#9   2          6.3         2.5          5.0         1.9    NA
#10  2          6.5         3.0          5.2         2.0    NA
#11  2          6.2         3.4          5.4         2.3    NA
#12  2          5.9         3.0          5.1         1.8    NA

If you have multiple R data frames that you want to bind together, add them all to the bind_rows.

df1 <- head(iris)
df2 <- tail(iris)
df3 <- iris[10:15,]


bind_rows(df1, df2, df3, .id = 'id')

#   id Sepal.Length Sepal.Width Petal.Length Petal.Width   Species
#1   1          5.1         3.5          1.4         0.2    setosa
#2   1          4.9         3.0          1.4         0.2    setosa
#3   1          4.7         3.2          1.3         0.2    setosa
#4   1          4.6         3.1          1.5         0.2    setosa
#5   1          5.0         3.6          1.4         0.2    setosa
#6   1          5.4         3.9          1.7         0.4    setosa
#7   2          6.7         3.3          5.7         2.5 virginica
#8   2          6.7         3.0          5.2         2.3 virginica
#9   2          6.3         2.5          5.0         1.9 virginica
#10  2          6.5         3.0          5.2         2.0 virginica
#11  2          6.2         3.4          5.4         2.3 virginica
#12  2          5.9         3.0          5.1         1.8 virginica
#13  3          4.9         3.1          1.5         0.1    setosa
#14  3          5.4         3.7          1.5         0.2    setosa
#15  3          4.8         3.4          1.6         0.2    setosa
#16  3          4.8         3.0          1.4         0.1    setosa
#17  3          4.3         3.0          1.1         0.1    setosa
#18  3          5.8         4.0          1.2         0.2    setosa

Bind list of R data frames vertically

You can also get a list of available R data frames and bind them together by rows. The advantage is that after binding together, the id column contains the names of data frames.

require(dplyr)

df1 <- head(iris)
df2 <- tail(iris)
df3 <- iris[10:15,]

dlist <- list(df1, df2, df3)
names(dlist) <- c("df1", "df2", "df3")

bind_rows(dlist, .id = 'id')

#    id Sepal.Length Sepal.Width Petal.Length Petal.Width   Species
#1  df1          5.1         3.5          1.4         0.2    setosa
#2  df1          4.9         3.0          1.4         0.2    setosa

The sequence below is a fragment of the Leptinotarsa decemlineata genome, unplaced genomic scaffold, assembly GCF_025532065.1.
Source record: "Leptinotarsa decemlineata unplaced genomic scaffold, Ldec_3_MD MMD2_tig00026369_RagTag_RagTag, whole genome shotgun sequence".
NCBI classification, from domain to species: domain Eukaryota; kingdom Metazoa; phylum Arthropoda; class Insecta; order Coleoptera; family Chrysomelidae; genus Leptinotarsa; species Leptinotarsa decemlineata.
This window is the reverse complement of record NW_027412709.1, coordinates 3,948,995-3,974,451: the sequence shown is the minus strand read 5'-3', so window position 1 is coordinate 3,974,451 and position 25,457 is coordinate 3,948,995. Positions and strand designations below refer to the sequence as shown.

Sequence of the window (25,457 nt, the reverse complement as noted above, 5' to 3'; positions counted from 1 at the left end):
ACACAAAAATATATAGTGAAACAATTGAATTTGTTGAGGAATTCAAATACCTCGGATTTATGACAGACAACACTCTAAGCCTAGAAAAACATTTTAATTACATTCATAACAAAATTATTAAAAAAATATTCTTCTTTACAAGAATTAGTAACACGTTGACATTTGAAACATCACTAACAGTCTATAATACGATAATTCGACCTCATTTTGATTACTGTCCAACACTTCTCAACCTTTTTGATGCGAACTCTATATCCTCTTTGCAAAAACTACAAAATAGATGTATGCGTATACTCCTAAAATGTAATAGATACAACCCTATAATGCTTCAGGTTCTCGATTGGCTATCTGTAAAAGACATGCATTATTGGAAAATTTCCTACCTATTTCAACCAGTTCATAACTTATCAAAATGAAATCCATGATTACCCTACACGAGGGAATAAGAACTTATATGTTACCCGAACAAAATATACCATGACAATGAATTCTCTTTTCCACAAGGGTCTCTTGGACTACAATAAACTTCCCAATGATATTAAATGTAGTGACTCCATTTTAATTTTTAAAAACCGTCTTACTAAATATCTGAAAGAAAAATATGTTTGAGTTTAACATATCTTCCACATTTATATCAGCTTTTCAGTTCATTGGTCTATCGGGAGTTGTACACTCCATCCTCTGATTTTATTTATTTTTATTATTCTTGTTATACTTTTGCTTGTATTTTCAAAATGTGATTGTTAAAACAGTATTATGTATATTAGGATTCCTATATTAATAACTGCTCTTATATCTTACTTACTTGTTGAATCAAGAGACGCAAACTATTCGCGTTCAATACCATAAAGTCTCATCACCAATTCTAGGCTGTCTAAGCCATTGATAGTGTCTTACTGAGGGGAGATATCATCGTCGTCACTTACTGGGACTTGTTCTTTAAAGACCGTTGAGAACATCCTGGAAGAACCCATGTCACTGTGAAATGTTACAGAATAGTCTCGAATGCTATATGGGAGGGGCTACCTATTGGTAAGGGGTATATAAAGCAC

#3  df1          4.7         3.2          1.3         0.2    setosa
#4  df1          4.6         3.1          1.5         0.2    setosa
#5  df1          5.0         3.6          1.4         0.2    setosa
#6  df1          5.4         3.9          1.7         0.4    setosa
#7  df2          6.7         3.3          5.7         2.5 virginica
#8  df2          6.7         3.0          5.2         2.3 virginica
#9  df2          6.3         2.5          5.0         1.9 virginica
#10 df2          6.5         3.0          5.2         2.0 virginica
#11 df2          6.2         3.4          5.4         2.3 virginica
#12 df2          5.9         3.0          5.1         1.8 virginica
#13 df3          4.9         3.1          1.5         0.1    setosa
#14 df3          5.4         3.7          1.5         0.2    setosa
#15 df3          4.8         3.4          1.6         0.2    setosa
#16 df3          4.8         3.0          1.4         0.1    setosa
#17 df3          4.3         3.0          1.1         0.1    setosa
#18 df3          5.8         4.0          1.2         0.2    setosa

You can also bind multiple data frames by part of their names. After creating a list of R data frames, you can use that in bind_rows. Results are the same as above.

dlist <- mget(ls(pattern = 'df'))

bind_rows(dlist, .id = 'id')

 

Load and bind together at the same time

Sometimes the need for binding R data frames is a result of importing multiple data frames.
In that case, you should try this method that can load and combine multiple RDS files at once.

Ensure that the data frame contains defined columns

Let’s imagine that during the data processing, the count of data frame columns can change. At the same time, you want to be sure that the columns of the end result always stay the same.

Here is a good solution that shows how to create an empty R data frame. By using bind_rows, it will ensure that there are always all necessary columns.

If you like to use the dplyr package, make sure that you know some of the dplyr tips and tricks.